Politics

President Donald Trump – Two-Year-Old-In-Chief

In their recent name-calling exchange, actor Robert De Niro labelled President Donald Trump “baby-in-chief.” But is that a fair and accurate description of the president’s behavior?

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two-year-old-in-chief
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I would suggest that his behavior can be more accurately described as that of a two-year-old. After all, so many of them go through a phase called “the terrible two’s.”

It is marked by temper tantrums and irrational behavior. Thankfully, nearly all two-year-olds quickly out-grow this phase. Evidently, Mr. Trump did not.

Consider just the two-day period of June 11th and 12th. After insulting the host of the G-7 meeting, Canadian prime minister Justin Trudeau, Mr. Trump refused to sign the organization’s pro forma press communique, and stormed out of the meeting.

He then jumped on Air Force One and arrived a day earlier than scheduled in Singapore for his summit meeting with North Korean dictator Kim Jong Un. Rather than wait, he demanded that the meeting be moved up a day. He reportedly said, “We’re here now. Why can’t we just do it?

Unwilling to wait until the next day, the president threatened to call the whole thing off. Fortunately, Secretary of State Mike Pompeo – who had labored long and hard to set up the summit – and Press Secretary Sarah Huckabee Sanders were able to calm him down, perhaps by persuading the president that there would be far greater TV coverage if he just waited one more day.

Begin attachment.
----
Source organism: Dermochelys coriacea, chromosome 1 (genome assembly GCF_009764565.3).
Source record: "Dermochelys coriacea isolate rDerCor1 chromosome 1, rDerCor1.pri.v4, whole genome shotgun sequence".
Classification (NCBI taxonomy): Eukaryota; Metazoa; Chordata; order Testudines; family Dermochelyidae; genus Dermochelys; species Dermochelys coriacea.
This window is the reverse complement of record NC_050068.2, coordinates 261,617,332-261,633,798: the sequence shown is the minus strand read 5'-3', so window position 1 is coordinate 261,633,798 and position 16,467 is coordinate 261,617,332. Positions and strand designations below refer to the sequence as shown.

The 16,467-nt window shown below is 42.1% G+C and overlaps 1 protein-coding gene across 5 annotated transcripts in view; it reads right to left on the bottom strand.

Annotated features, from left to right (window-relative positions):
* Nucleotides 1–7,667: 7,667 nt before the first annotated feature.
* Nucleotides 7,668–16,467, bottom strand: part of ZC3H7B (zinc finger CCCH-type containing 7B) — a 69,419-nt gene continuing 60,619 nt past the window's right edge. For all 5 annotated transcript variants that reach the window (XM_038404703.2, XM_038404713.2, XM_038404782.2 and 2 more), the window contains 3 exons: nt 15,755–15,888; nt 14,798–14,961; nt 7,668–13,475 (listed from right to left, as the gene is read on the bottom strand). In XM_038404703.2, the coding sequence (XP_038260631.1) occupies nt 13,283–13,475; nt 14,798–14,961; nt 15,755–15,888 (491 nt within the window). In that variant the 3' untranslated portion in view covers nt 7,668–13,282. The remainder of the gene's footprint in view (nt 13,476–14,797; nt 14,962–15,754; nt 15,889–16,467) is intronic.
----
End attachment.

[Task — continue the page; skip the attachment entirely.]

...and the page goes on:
Parents of children going through their “terrible twos” know that eventually this behavior will end. Those who harbor similar hopes for Mr. Trump may need to be reminded that our president just turned seventy-two.

Labeling Mr. Trump baby-in-chief is extremely unfair to babies. Hopefully Mr. De Niro would be willing to consider changing this appellation to the more accurate two-year-old-in-chief.


Steve Slavin has a PhD in economics from NYU, and taught for over thirty years at Brooklyn College, New York Institute of Technology, and New Jersey’s Union County College. He has written sixteen math and economics books including a widely used introductory economics textbook now in its eleventh edition (McGraw-Hill) and The Great American Economy (Prometheus Books) which was published last August.